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Their daughter was crushed by bridge. They long for answers

January 5, 2019
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Gina Duran, left, and her husband, Orlando Duran, look at a photo of their daughter Alexa Duran at their home in Miami, on Dec. 23, 2018. Alexa was driving her father's car the day the FIU bridge collapsed. She was one of six people who died. (Matias J. Ocner/Miami Herald via AP)

MIAMI (AP) — For 20 minutes, Orlando Duran swallows his sorrow in the flower aisle at Publix.

Picking the perfect bouquet is paramount.

One by one, he inspects the posies for firm and sturdy stems, tight buds and bright, green leaves. Petals must be healthy, no discoloration or wilting.

“There it is, this is the one,” he says as he points at an arrangement of lilies, hydrangeas and carnations.

He takes a whiff: “My baby will love these.”

The weekly Publix run for fresh blooms is routine for Duran and his wife, Gina. Their 18-year-old daughter, Alexa, a freshman at Florida International University, was one of six people killed on March 15 when the FIU pedestrian bridge collapsed onto unsuspecting motorists.

“When I want to see my daughter, I have to go to the cemetery,” Orlando, 61, says.

“That’s our reality now.”

The four-mile car trip to the mausoleum at Vista Memorial Gardens in Miami Lakes is quiet.

With every passing traffic light, their daughter’s death becomes more real. When the couple roll past the main gate and onto the cemetery’s narrow, inner roads, it hits them.

Orlando places a pair of dark, reflective sunglasses over his swelling eyes; a more expressive Gina breaks out in a wail.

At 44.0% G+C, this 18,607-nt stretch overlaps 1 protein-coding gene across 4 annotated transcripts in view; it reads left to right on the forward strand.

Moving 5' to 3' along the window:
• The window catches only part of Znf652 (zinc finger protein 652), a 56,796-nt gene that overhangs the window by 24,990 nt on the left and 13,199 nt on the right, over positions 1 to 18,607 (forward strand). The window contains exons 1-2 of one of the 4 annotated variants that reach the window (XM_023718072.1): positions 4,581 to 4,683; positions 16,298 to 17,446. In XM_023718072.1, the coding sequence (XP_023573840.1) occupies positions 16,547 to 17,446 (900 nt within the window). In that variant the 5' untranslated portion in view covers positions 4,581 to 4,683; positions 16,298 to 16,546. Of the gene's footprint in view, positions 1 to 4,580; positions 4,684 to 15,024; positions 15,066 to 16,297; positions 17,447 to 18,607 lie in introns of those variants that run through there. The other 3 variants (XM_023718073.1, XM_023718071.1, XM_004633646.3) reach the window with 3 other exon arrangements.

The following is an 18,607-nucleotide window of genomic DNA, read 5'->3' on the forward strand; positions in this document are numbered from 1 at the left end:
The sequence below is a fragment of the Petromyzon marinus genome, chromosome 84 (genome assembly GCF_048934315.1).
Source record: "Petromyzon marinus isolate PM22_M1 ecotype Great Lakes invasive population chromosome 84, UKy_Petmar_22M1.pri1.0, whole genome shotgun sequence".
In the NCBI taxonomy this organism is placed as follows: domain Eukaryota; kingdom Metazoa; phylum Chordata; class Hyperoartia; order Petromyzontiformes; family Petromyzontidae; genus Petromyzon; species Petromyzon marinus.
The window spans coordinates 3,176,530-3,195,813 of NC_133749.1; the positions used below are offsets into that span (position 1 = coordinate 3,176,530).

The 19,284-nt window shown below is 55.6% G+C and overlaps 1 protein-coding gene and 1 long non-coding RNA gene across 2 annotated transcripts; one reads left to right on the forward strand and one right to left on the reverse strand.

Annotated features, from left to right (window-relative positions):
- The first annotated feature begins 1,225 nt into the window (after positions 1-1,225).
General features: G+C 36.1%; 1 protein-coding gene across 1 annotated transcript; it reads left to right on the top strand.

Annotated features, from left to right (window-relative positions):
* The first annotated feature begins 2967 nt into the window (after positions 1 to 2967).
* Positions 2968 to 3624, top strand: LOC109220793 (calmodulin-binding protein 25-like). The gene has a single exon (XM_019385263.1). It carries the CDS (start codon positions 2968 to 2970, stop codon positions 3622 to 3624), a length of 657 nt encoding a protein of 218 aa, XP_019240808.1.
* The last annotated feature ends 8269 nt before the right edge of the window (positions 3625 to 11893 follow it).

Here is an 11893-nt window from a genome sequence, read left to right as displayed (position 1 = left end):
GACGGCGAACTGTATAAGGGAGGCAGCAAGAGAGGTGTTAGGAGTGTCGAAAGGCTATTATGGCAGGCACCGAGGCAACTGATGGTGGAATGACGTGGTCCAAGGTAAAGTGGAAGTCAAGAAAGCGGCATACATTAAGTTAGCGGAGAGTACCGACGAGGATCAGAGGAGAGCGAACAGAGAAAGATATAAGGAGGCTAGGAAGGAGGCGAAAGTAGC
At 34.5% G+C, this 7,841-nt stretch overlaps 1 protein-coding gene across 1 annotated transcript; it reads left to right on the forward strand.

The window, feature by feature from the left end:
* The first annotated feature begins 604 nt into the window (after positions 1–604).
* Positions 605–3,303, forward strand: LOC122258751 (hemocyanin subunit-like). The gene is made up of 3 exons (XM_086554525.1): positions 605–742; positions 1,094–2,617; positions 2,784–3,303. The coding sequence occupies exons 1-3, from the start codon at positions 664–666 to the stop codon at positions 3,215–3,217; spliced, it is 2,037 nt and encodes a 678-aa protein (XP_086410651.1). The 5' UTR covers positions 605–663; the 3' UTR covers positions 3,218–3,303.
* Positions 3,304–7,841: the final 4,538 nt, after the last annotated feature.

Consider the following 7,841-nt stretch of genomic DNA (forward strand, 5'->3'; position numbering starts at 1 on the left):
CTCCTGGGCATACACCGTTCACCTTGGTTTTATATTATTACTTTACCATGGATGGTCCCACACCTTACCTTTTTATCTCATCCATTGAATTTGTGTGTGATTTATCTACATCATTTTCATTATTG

The thought of a mountain of concrete mangling Alexa’s Toyota 4Runner floods their minds.

Then come the flashbacks; the last phone call to her mom just seven minutes before the SUV was crushed while heading east on Tamiami Trail. The imagery of their daughter’s belongings being returned to them in a large paper bag.

“I try really hard to fight the thoughts,” Orlando says anxiously. He tosses aside last week’s batch of flowers, replacing them with the fresh blooms. After wiping dust from Alexa’s nameplate and photo frame, he places two fingers on his lips, and transfers over a kiss.

“Instead, I just talk to her. I tell her about my week and beg her to help me be strong,” he says.

Pinot Grigio and a few rounds of pool at a nearby billiards establishment usually works.

Drowning out the reality of their daughter’s death has been a tug-of-war for the fragile remaining family of three. Grief counseling hasn’t helped; nor has church. Socializing with friends brings more pain than healing.

“I know they mean well but they want to know what happened,” Orlando says. “I wish I could say what happened, but I don’t know what happened. This was not supposed to happen.”

But somehow, for a few moments on Friday nights, the sound of a black eight-ball thumping against the foot rail of the pool table and caroming into a pocket, as classic rock tunes play under dimmed lighting, brings relief.

“We’ve tried lots of things,” Gina, 55, says. “Pool is the only activity that has given our minds some rest, at least for a little bit.”

Sleeping in on Saturday mornings has become the norm at the Duran residence in Miami Lakes; every other day brings sleepless nights. The only thing that has remained the same is Alexa’s bedroom.

Her designer clothes and high-heel shoes remain in a pile in her closet, untouched; her book bag with textbooks and school ID are intact, along with the heaps of makeup on her dresser. Her last clothing purchase from Macy’s is still in its plastic bag.

“Time stops in that room,” Gina says, caressing the wooden door. “Everything in there is the same. But outside of this door? Nothing is the same.”

Her husband, who recently stopped working as an engineering consultant, says keeping the house clean and in order is hard — and cooking is even harder.

“There’s no energy here, there’s no desire,” he says, pointing at the untrimmed lawn, then at the pile of dirty dishes. “Just depression.”

For Gina, managing the family dry cleaning business has been a 12-hour-a-day escape. After Alexa, who worked with her mom as a record keeper, was killed, the finances were in shambles.